I’m a big fan of decluttering. I’ve spent several years doing it and writing about it. I’ve gotten rid of most of my stuff, rarely shop for new stuff, and have completely changed my relationship with stuff and shopping.
Before decluttering …
- I always thought something new would change my life.
- I thought I deserved things because I worked so hard.
- I felt like I needed to own certain things to keep up.
- I thought shopping reduced stress.
- I spent a bunch of money, time, attention, and energy on my stuff.
After decluttering …
- I find confidence in who I am, not what I own or don’t own.
- I know if I wait 30 days before I purchase, I usually won’t want it anymore.
- I don’t worry about people judging me on the things I choose to include in my home.
- Instead of shopping to reduce stress, I turn to self-care.
- I spend my money, time, attention, and energy on taking care of myself, people I love and on projects and passions I really care about.
I believe decluttering is a powerful part of the process of simplifying your life, and creating more time and space for what you love. The problem occurs when decluttering takes over and begins to distract us from what we really want. That means something different for everyone, but when we are constantly defeated by not being simple enough, or decluttered enough, we lose sight of what we are really after.
The next time you are done decluttering your junk drawer, cleaning out your closet, or donating a box of stuff, stop.
Before simplifying further, think about what you really want out of this life of yours. Is this the time to declutter more, or is this the time to deepen a connection with someone you love? Is this the time to move on to your bookshelves, or is this the time to create something new, or serve in your community?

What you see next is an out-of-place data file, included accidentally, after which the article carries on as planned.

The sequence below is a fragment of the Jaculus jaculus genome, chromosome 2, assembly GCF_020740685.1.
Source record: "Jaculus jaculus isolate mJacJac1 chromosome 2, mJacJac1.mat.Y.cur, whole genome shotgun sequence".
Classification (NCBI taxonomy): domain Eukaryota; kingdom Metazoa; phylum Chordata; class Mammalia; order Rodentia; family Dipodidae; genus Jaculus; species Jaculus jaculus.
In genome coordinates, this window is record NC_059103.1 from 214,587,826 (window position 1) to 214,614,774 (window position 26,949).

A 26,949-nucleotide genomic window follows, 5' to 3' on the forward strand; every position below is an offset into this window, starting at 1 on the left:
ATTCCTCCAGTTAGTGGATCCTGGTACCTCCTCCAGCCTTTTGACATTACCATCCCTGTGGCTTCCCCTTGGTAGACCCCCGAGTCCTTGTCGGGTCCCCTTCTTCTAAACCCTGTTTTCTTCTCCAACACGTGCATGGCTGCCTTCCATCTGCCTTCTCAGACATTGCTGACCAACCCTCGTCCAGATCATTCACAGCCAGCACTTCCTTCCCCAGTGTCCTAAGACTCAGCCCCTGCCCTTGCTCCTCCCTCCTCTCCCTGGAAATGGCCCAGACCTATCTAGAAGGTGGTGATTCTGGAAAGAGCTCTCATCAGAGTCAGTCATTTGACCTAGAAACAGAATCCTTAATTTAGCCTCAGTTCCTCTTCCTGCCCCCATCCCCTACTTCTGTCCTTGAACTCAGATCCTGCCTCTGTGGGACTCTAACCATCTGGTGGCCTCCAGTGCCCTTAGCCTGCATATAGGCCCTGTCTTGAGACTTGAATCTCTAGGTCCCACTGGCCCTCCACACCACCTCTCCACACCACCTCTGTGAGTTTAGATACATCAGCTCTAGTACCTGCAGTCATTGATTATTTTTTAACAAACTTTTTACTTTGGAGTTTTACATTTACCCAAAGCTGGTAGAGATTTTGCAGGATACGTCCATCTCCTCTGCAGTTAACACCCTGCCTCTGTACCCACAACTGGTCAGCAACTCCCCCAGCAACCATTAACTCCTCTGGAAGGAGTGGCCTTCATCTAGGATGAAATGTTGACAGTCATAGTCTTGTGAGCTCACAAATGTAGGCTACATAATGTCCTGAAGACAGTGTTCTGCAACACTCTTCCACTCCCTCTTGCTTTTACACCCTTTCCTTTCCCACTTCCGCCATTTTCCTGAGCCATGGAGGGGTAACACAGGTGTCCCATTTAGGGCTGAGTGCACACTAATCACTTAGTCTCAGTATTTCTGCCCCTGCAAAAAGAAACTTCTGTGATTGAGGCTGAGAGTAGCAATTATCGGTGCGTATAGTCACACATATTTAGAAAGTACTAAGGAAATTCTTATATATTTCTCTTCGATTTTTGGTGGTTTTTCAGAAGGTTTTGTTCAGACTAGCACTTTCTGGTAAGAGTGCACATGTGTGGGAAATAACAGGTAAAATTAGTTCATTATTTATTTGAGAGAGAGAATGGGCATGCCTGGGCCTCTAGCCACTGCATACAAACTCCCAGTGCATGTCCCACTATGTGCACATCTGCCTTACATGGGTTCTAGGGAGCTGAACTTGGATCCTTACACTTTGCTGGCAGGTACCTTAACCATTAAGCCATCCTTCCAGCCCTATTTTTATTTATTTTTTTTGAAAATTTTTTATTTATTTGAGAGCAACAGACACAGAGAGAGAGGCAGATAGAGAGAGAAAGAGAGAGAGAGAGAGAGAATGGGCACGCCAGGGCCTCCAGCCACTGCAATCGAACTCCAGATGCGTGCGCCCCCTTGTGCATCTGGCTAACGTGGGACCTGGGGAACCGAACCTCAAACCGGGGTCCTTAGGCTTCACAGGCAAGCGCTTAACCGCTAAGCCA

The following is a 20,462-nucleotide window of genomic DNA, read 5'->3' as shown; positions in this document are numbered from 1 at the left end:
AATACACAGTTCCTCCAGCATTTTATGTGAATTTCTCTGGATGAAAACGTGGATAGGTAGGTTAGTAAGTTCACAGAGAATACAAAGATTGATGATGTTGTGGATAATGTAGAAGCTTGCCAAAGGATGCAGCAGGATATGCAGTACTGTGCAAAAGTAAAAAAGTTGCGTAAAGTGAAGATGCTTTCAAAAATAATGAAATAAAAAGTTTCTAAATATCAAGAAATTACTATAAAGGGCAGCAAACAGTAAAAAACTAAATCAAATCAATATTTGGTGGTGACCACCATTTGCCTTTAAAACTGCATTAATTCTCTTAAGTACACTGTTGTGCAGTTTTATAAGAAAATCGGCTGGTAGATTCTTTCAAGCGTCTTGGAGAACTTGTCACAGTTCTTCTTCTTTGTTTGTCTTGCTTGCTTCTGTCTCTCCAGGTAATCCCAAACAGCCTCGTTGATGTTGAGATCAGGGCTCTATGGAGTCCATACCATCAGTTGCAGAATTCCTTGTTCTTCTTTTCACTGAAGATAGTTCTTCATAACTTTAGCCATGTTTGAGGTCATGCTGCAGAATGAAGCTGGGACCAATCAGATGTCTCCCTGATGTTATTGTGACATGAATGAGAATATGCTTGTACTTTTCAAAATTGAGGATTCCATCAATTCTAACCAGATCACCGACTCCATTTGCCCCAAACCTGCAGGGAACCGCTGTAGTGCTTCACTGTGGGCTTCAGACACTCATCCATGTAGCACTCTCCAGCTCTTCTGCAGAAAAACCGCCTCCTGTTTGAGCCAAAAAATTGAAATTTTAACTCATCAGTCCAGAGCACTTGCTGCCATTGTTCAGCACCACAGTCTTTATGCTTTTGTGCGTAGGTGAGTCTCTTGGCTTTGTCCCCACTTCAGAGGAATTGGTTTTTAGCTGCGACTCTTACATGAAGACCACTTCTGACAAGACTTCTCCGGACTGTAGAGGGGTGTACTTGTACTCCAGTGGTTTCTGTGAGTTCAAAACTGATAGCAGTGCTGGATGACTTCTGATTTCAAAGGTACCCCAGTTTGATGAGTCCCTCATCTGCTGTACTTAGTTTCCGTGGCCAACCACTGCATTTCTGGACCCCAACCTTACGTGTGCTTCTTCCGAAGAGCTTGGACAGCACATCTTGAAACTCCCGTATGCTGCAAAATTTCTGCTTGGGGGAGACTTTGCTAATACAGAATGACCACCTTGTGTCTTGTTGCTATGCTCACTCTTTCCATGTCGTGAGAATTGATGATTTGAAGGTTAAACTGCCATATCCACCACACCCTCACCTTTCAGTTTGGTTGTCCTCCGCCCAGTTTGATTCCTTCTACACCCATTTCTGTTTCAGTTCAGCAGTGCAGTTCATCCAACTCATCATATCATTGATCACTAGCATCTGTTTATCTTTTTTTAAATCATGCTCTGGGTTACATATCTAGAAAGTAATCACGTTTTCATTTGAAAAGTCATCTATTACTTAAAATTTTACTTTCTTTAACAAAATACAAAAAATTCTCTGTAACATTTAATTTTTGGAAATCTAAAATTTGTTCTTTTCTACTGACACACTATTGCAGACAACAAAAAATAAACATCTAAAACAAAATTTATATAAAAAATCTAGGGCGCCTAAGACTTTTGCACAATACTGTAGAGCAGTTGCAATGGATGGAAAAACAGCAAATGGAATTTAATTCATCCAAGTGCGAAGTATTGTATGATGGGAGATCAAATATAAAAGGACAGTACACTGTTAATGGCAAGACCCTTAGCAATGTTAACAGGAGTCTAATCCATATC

You could read a book, go for a walk or perhaps it is simply time to rest.
If you aren’t sure, consider these 5 signs it’s time to stop decluttering. Do any of them resonate with you?
5 signs it’s time to stop decluttering
1. You are shopping faster than you are decluttering.
If empty bookshelves and clear countertops have you sprinting to your favorite place to shop to fill up the empty space, slow down. Give yourself permission to not redecorate or shop for more. Be brave and hang out in the empty space. Take a little time to think about what you really want and need in your life right now. You might need a break to hang out in your newly decluttered space before subtracting or adding anything else. Be brave.
2. Decluttering feels like a competition or a race.
There is no finish line, no one wins for having more or less stuff, and trying to measure the success of your decluttering based on other people’s journeys won’t result in sustainable change or happiness. Hit restart on your decluttering efforts and move at a pace that works well for you. If that means stopping for a while, stop. Instead of comparing and competing away your accomplishments, zero in on what works for you. Be content.
3. It is so hard for you to let go and decluttering makes you sad and anxious.
If you’ve tried over and over again to declutter and let go, but always end up feeling defeated and frustrated, stop decluttering. At least, stop decluttering alone. Ask for help from friends and family, or seek professional assistance. You don’t have to do this alone. Be vulnerable.
4. You feel frustrated when there is nothing to donate.
If you’ve spent the last month deep in decluttering and woke up this morning feeling annoyed that there was nothing left to toss, remember to take time to celebrate your accomplishments, and think about what got you inspired to declutter in the first place. Look at how far you’ve come. Be joyful.
5. You are fighting with your family because you gave away their stuff.
If you are in a hurry to declutter, and don’t take your family’s feelings into consideration, it might be time to step back and focus on your own stuff. Then, choose love over stuff, and have a gentle conversation with friends and family about why simplicity is important to you. Ask them what’s important to them. Let them deal with their own stuff while you deal with yours and talk about it along the way. Be love.
If you’ve been decluttering for a while, and are wondering if you’ve done enough, take some time to live where you are right now. Can you be brave, content, vulnerable, joyful, and loving right here, without giving one more thing away?
It might not be time to stop decluttering but if it is, shift your focus to what will make you feel even more brave, content, vulnerable, joyful, and loving. You’ve got the less part worked out, now focus on the more.
If you are just getting started on your decluttering journey, these decluttering articles may be helpful.